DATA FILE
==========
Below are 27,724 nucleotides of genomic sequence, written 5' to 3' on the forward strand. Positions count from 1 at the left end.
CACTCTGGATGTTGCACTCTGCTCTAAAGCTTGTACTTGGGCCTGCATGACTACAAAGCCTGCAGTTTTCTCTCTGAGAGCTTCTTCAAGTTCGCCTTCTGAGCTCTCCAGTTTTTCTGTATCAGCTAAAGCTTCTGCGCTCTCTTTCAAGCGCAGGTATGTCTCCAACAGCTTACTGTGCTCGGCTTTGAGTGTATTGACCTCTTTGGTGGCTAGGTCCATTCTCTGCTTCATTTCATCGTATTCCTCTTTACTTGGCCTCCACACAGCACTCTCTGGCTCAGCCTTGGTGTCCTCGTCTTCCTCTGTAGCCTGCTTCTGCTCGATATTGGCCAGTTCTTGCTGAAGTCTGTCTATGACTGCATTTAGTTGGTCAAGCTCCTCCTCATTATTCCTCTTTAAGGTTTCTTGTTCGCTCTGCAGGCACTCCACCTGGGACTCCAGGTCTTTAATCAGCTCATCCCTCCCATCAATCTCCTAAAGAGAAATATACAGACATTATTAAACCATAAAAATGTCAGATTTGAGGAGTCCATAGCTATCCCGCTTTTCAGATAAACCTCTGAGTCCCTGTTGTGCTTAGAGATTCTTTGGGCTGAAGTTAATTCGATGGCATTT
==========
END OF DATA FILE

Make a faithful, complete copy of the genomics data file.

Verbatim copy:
Below are 27,724 nucleotides of genomic sequence, written 5' to 3' on the forward strand. Positions count from 1 at the left end.
CACTCTGGATGTTGCACTCTGCTCTAAAGCTTGTACTTGGGCCTGCATGACTACAAAGCCTGCAGTTTTCTCTCTGAGAGCTTCTTCAAGTTCGCCTTCTGAGCTCTCCAGTTTTTCTGTATCAGCTAAAGCTTCTGCGCTCTCTTTCAAGCGCAGGTATGTCTCCAACAGCTTACTGTGCTCGGCTTTGAGTGTATTGACCTCTTTGGTGGCTAGGTCCATTCTCTGCTTCATTTCATCGTATTCCTCTTTACTTGGCCTCCACACAGCACTCTCTGGCTCAGCCTTGGTGTCCTCGTCTTCCTCTGTAGCCTGCTTCTGCTCGATATTGGCCAGTTCTTGCTGAAGTCTGTCTATGACTGCATTTAGTTGGTCAAGCTCCTCCTCATTATTCCTCTTTAAGGTTTCTTGTTCGCTCTGCAGGCACTCCACCTGGGACTCCAGGTCTTTAATCAGCTCATCCCTCCCATCAATCTCCTAAAGAGAAATATACAGACATTATTAAACCATAAAAATGTCAGATTTGAGGAGTCCATAGCTATCCCGCTTTTCAGATAAACCTCTGAGTCCCTGTTGTGCTTAGAGATTCTTTGGGCTGAAGTTAATTCGATGGCATTT